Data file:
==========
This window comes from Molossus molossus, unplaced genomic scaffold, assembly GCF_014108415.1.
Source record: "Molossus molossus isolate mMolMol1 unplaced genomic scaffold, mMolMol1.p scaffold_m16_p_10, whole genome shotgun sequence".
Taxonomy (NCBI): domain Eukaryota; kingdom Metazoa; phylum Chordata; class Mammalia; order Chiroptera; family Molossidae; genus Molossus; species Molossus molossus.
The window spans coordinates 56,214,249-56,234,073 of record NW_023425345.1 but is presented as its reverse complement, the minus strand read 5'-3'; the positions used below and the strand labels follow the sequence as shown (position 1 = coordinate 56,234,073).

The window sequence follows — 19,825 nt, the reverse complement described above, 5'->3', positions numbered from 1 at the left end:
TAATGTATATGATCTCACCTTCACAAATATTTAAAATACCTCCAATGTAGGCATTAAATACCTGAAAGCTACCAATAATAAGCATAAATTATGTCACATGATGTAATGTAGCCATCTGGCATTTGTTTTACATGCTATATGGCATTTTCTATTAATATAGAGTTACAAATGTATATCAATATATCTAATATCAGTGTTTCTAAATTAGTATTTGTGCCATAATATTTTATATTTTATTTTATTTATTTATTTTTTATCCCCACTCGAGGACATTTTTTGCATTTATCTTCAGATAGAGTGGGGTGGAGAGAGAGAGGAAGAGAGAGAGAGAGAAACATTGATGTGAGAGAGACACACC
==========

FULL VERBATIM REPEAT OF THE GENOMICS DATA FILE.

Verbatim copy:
This window comes from Molossus molossus, unplaced genomic scaffold, assembly GCF_014108415.1.
Source record: "Molossus molossus isolate mMolMol1 unplaced genomic scaffold, mMolMol1.p scaffold_m16_p_10, whole genome shotgun sequence".
Taxonomy (NCBI): domain Eukaryota; kingdom Metazoa; phylum Chordata; class Mammalia; order Chiroptera; family Molossidae; genus Molossus; species Molossus molossus.
The window spans coordinates 56,214,249-56,234,073 of record NW_023425345.1 but is presented as its reverse complement, the minus strand read 5'-3'; the positions used below and the strand labels follow the sequence as shown (position 1 = coordinate 56,234,073).

The window sequence follows — 19,825 nt, the reverse complement described above, 5'->3', positions numbered from 1 at the left end:
TAATGTATATGATCTCACCTTCACAAATATTTAAAATACCTCCAATGTAGGCATTAAATACCTGAAAGCTACCAATAATAAGCATAAATTATGTCACATGATGTAATGTAGCCATCTGGCATTTGTTTTACATGCTATATGGCATTTTCTATTAATATAGAGTTACAAATGTATATCAATATATCTAATATCAGTGTTTCTAAATTAGTATTTGTGCCATAATATTTTATATTTTATTTTATTTATTTATTTTTTATCCCCACTCGAGGACATTTTTTGCATTTATCTTCAGATAGAGTGGGGTGGAGAGAGAGAGGAAGAGAGAGAGAGAGAAACATTGATGTGAGAGAGACACACC